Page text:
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The History of Sunsoft [history research]

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In the summer of 2015 I started researching the history of Sunsoft. I was doing a podcast that in some part included video game history and I was going to do an episode on Sunsoft and five of their NES games. But I thought there was so little information about the company and how their games was made so I just kept looking for information. At some point I found an interview with the people who had worked at Sunsoft of America and who designed Fester's Quest. This made me think that I might be able to get hold of some people to interview myself. I started with the people who made Fester's Quest. And got more information about it and other games. And Sunsoft of America. One of the guys would later (in 2019) send me a VHS tape with promo videos. One of them showing The Terminator for NES.

During these years I have thought of several ways to get my research out there. First I wrote a series of chronological articles spanning 1971 to 1992. But as I was constantly getting new information and tried to update the articles I just got fed up with it and took them down (they can be found on Archive.org's Wayback machine). Then I was thinking of rewriting the articles into a book. But a book is a big project for someone who's not a great writer and two small kids.

I have ended up with the idea to make a series of magazines. I am working on getting the first three issues done before trying to get them printed. The first three will be:

* Issue #1: The Early Arcade Games Part 1

* Issue #2: The Early Arcade Games Part 2

* Issue #3: The Early Famicom Games

But I am also more than ready to discuss anything Sunsoft right here in this thread. I have interviewed 40+ people from Sunsoft's different branches and people who worked at companies that was hired to make games for Sunsoft.


Edited by Gazimaluke
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I'm not all that familiar with Sunsoft's output, but the things that i wonder the most about (and maybe answers are already out there, i've never looked) include:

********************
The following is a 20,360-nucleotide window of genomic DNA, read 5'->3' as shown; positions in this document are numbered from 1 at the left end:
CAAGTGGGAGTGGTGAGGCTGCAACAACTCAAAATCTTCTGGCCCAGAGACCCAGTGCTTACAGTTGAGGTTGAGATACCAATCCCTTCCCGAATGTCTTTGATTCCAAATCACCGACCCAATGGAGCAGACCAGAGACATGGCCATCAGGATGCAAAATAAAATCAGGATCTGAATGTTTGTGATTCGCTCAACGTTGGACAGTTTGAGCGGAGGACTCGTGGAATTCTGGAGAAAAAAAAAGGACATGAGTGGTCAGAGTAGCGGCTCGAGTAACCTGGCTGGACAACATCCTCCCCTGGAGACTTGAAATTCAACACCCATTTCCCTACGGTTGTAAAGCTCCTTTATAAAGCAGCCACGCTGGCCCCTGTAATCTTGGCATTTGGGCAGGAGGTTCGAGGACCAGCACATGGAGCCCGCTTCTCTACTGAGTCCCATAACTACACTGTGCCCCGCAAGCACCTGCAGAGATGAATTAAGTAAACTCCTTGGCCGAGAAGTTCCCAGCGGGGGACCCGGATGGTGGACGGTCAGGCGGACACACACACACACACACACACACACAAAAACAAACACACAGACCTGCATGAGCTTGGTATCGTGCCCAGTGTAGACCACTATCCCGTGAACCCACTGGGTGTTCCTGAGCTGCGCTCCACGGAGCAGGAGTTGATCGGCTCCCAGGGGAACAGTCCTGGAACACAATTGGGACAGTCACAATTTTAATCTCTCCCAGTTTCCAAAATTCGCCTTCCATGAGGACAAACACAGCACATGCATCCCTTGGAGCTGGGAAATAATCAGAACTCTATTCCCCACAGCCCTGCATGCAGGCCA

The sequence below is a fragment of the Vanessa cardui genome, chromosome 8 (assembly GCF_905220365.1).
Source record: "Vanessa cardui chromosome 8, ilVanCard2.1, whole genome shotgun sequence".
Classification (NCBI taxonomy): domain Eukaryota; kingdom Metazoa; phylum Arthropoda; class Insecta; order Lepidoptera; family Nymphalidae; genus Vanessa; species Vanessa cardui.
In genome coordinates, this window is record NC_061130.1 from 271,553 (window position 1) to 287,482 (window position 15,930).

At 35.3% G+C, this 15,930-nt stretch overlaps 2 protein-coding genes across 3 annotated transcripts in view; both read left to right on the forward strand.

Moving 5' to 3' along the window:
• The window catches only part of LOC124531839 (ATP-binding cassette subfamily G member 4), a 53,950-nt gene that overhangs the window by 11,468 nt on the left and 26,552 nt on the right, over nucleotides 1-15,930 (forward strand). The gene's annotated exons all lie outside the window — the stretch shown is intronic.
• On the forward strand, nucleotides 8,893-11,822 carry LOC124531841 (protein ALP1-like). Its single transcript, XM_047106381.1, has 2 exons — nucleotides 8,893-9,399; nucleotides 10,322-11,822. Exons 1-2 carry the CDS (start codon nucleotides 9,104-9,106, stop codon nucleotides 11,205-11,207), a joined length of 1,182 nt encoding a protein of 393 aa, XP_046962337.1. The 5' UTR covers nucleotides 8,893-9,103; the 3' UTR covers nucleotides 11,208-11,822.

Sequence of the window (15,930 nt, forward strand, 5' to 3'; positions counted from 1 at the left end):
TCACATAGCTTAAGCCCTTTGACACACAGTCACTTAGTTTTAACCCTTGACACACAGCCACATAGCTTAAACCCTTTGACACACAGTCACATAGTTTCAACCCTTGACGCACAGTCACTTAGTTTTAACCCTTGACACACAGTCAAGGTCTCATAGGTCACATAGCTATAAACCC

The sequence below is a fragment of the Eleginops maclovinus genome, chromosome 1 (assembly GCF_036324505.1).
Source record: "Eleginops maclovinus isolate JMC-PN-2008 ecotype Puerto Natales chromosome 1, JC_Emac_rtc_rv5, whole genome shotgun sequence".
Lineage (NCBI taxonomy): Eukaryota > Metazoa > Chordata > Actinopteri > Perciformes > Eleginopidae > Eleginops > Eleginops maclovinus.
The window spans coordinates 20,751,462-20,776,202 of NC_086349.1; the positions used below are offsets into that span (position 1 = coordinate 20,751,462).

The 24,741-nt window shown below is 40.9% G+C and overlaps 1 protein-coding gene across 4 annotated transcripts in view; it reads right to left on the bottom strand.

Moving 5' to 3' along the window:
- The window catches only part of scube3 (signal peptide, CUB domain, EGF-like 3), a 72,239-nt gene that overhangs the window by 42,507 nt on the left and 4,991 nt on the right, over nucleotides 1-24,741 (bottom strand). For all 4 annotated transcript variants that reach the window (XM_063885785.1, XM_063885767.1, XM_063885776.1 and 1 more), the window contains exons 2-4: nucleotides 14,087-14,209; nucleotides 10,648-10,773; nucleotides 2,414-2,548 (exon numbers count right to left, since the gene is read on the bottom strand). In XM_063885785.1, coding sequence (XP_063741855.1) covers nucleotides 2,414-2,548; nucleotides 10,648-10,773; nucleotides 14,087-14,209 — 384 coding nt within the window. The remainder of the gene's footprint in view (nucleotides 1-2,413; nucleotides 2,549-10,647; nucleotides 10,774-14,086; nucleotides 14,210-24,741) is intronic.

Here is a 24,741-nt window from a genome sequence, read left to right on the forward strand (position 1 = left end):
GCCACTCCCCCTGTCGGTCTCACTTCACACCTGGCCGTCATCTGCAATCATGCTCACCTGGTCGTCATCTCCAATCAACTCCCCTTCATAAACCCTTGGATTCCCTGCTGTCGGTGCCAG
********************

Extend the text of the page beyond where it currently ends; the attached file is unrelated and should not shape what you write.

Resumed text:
how they lost the license to both Terminator and Superman, both franchises that likely could have made them a good amount of money.

how/why Mr. Gimmick never got released in USA.

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3 hours ago, twiztor said:

how they lost the license to both Terminator and Superman, both franchises that likely could have made them a good amount of money.

how/why Mr. Gimmick never got released in USA.

They lost the The Terminator license because the game they more or less finished before showing anything to the license holder was not following the movie. The movie is mostly set in "the present" while the game entirely is set in the future. I talked to the guy who sold them the license. Who also revoked it.

They lost the Superman license when Sunsoft of America went out of business in 1995.

Gimmick was never released in the US because Sunsoft of America's management wanted to go all 16-bit.

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1 hour ago, DoctorEncore said:

This is fantastic stuff. Definitely let us know when we can get the magazines.

Sure will. I think I will do a Kickstarter or something for the first three issues.



And I can tell you that the creator of Gimmick does not like the title Mr Gimmick since the main character isn't Gimmick.

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1 hour ago, John Riggs said:

Was this the same Terminator that eventually became Journey to Silius?

Yes. I have been trying to figure out exactly how the game was developed and changed. They obviously was going a totally other way with it when they started developing it. I haven't been able to get in contact with anyone who worked on the game (except composer Naoki Kodaka, and he was an outsider and doesn't know anything about the actual development.

So this is my timeline for Terminator of Silius.

Late 1988 - Sunsoft of America license The Terminator from CLC.

1989 - Terminator at trade show Summer CES 1989.

1989 – The Terminator in Nintendo Power

1989 - Sunsoft presents a finished games to Creative Licensing Corporation (CLC). They reject it and takes the license back.

1989 - Name change to Operation S.S.S.

1990 - Operation S.S.S. at WCES 1990.

  •  Schedualed for June release

1990 - Name change to Journey to Silius

Sept 1990 - Release of Rough World/Journey to Silius


I wrote this article when I first released the video https://www.gamingalexandria.com/wp/2019/07/07/terminator-why-so-silius/

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Another article I have written is about two arcade games that never got finished. They were being developed internally at Sunsoft of America. That was the only time Sunsoft of America did development by themselves. And hardly those who worked there just a year after the dev team was fired knew about it.


Edited by Gazimaluke
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  • 2 weeks later...
On 5/3/2020 at 10:59 PM, RetrorectionistRich said:

This sounds great. I’m a big fan of Sunsoft’s NES output, in particular the Batman game. 

Batman and Gremlins 2 was two of my favorite NES games. I think they are partly responsible for me going down this road. Unfortunately I haven't talked to anyone that did actual game design on any of them.


On 5/4/2020 at 4:46 AM, Jfreakofkorn said:

Always was interested in any game(s) insight of development and creation . Seems like you have the advantage of picking at mind(s) already ( as in , interviewing them ) . Be interested in seeing at where this will go . . . 

I think I might do the magazines two at a time. With each pair having something in common. 

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